Luke 11:1-4, Wednesday of 27th Week in Ordinary Time
I hadn’t picked up the rosary for many, many years since I was ordained. Mom pretty much forced us to pray it with her every October and May; even as a child, I had already found it too repetitive for me to really mean what I say at every Our Father, Hail Mary, and Glory Be.
Mom was between life and death at the ICU 13 months ago. That was the last time I was with her. She had already suffered many small strokes for three years, so her memory was on and off – actually, more off than on. When I visited with her, I figured it must have been years since she last prayed the rosary vocally, and with any of her family for that matter. So since she was miraculously a bit more lucid than usual, I asked if she’d pray the rosary with me. She said yes. So we did. And not for one moment did her memory fail her from the “I Believe” right down to the “O God, whose only Begotten Son.” “And why should it fail her?” I told myself, when she had prayed the rosary many, many times a day, through the passing seasons of her life—in her joy, in days of need, in time of sin and need for forgiveness, or in temptations.
Mom died three weeks after that. And I have since found myself praying the rosary again. It was mom’s life-prayer. She taught it to me. It got her through her sunrise and sunsets, it got us through as a family wherever the wind was blowing in her life, north, south, east, & west. My praying the very prayer so important to mom makes me feel she’s still very close, and most of all, that she’s still praying it with me.
If mom had her Hail Marys accompany her through the winds & seasons of her life, maybe Jesus had the Our Father accompany him through his. “Father, hallowed be your name, your Kingdom come.” Jesus must’ve had days when praise & thanksgiving were the breeze that refreshed him. “Give us each day our daily bread,” or closer to the original Greek: “Keep giving us our bread”. Days when he begged the Father to rain down blessings especially for people in desperate need. “Forgive us our sins as we ourselves forgive everyone in debt to us”. Times when he felt the tempest rage within, and wished it were much easier to forgive. And finally, “Subject us not to the final test,” Jesus must have also felt that calm before a storm, the deceptive allure of taking the quick and easy way away from others, away from God.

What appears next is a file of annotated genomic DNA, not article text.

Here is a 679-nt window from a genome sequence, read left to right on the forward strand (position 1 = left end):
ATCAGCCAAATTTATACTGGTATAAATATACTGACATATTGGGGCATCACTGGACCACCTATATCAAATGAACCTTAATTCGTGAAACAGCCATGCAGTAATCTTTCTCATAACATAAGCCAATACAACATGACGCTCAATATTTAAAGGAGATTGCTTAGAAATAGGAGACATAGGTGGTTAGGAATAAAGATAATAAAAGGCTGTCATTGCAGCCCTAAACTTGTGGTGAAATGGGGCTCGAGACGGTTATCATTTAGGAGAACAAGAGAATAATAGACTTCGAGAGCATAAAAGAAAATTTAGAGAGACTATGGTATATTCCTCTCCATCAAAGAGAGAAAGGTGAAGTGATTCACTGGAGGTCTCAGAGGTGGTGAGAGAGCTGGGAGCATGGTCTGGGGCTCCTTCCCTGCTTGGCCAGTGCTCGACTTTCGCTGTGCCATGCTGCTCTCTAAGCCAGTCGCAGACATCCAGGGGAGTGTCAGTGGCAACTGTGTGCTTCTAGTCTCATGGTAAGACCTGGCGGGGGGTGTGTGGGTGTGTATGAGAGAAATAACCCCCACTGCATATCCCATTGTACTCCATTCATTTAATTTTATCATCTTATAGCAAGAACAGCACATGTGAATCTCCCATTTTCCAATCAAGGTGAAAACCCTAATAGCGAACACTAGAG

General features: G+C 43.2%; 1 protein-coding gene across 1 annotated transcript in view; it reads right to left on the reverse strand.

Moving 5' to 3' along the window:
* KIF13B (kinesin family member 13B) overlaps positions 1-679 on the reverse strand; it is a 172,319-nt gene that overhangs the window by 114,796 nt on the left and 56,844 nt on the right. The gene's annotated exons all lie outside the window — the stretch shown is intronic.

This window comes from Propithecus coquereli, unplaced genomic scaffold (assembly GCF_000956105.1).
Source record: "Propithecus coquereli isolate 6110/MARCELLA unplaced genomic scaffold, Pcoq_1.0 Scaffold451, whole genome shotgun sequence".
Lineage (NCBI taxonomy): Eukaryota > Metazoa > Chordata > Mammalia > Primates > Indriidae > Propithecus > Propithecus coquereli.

So in whatever season our Lord’s life was, the sun rose and set on him calling to the Father. All the lines taken together must have been a way of saying, “My Father, you are my north, my south, my east, and my west. You are my everywhere and my everything. I am nothing and nowhere without you.”
It’s not just a formula that Jesus teaches us in the Our Father, I don’t think. He teaches us to lovingly place ourselves in a disposition of permanent, desperate, and utter dependence on God—who is our Everywhere and our Everything, a loving Father.